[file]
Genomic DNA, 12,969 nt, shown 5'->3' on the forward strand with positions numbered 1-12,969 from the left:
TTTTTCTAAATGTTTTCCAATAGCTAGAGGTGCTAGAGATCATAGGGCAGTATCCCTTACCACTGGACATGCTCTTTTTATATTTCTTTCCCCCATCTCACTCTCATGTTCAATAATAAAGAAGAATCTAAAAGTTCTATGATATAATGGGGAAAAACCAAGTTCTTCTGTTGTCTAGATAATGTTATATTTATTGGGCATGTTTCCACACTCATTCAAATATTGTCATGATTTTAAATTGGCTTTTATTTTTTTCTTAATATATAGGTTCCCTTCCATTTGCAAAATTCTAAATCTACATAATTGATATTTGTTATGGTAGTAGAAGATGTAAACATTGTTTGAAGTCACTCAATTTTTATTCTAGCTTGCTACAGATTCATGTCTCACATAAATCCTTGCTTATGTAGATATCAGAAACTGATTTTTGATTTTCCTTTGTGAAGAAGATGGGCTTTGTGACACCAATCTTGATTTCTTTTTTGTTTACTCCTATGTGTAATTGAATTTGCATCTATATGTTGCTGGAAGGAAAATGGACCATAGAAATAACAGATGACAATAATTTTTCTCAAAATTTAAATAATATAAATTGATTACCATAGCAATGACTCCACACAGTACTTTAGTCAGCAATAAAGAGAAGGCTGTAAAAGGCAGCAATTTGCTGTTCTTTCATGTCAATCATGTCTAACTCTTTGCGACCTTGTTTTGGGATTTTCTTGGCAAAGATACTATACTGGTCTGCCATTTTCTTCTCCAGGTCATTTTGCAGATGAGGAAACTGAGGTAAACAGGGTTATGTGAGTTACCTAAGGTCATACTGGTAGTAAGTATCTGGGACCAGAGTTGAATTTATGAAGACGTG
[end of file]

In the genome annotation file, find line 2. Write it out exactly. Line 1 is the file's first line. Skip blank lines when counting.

TTTTTCTAAATGTTTTCCAATAGCTAGAGGTGCTAGAGATCATAGGGCAGTATCCCTTACCACTGGACATGCTCTTTTTATATTTCTTTCCCCCATCTCACTCTCATGTTCAATAATAAAGAAGAATCTAAAAGTTCTATGATATAATGGGGAAAAACCAAGTTCTTCTGTTGTCTAGATAATGTTATATTTATTGGGCATGTTTCCACACTCATTCAAATATTGTCATGATTTTAAATTGGCTTTTATTTTTTTCTTAATATATAGGTTCCCTTCCATTTGCAAAATTCTAAATCTACATAATTGATATTTGTTATGGTAGTAGAAGATGTAAACATTGTTTGAAGTCACTCAATTTTTATTCTAGCTTGCTACAGATTCATGTCTCACATAAATCCTTGCTTATGTAGATATCAGAAACTGATTTTTGATTTTCCTTTGTGAAGAAGATGGGCTTTGTGACACCAATCTTGATTTCTTTTTTGTTTACTCCTATGTGTAATTGAATTTGCATCTATATGTTGCTGGAAGGAAAATGGACCATAGAAATAACAGATGACAATAATTTTTCTCAAAATTTAAATAATATAAATTGATTACCATAGCAATGACTCCACACAGTACTTTAGTCAGCAATAAAGAGAAGGCTGTAAAAGGCAGCAATTTGCTGTTCTTTCATGTCAATCATGTCTAACTCTTTGCGACCTTGTTTTGGGATTTTCTTGGCAAAGATACTATACTGGTCTGCCATTTTCTTCTCCAGGTCATTTTGCAGATGAGGAAACTGAGGTAAACAGGGTTATGTGAGTTACCTAAGGTCATACTGGTAGTAAGTATCTGGGACCAGAGTTGAATTTATGAAGACGTG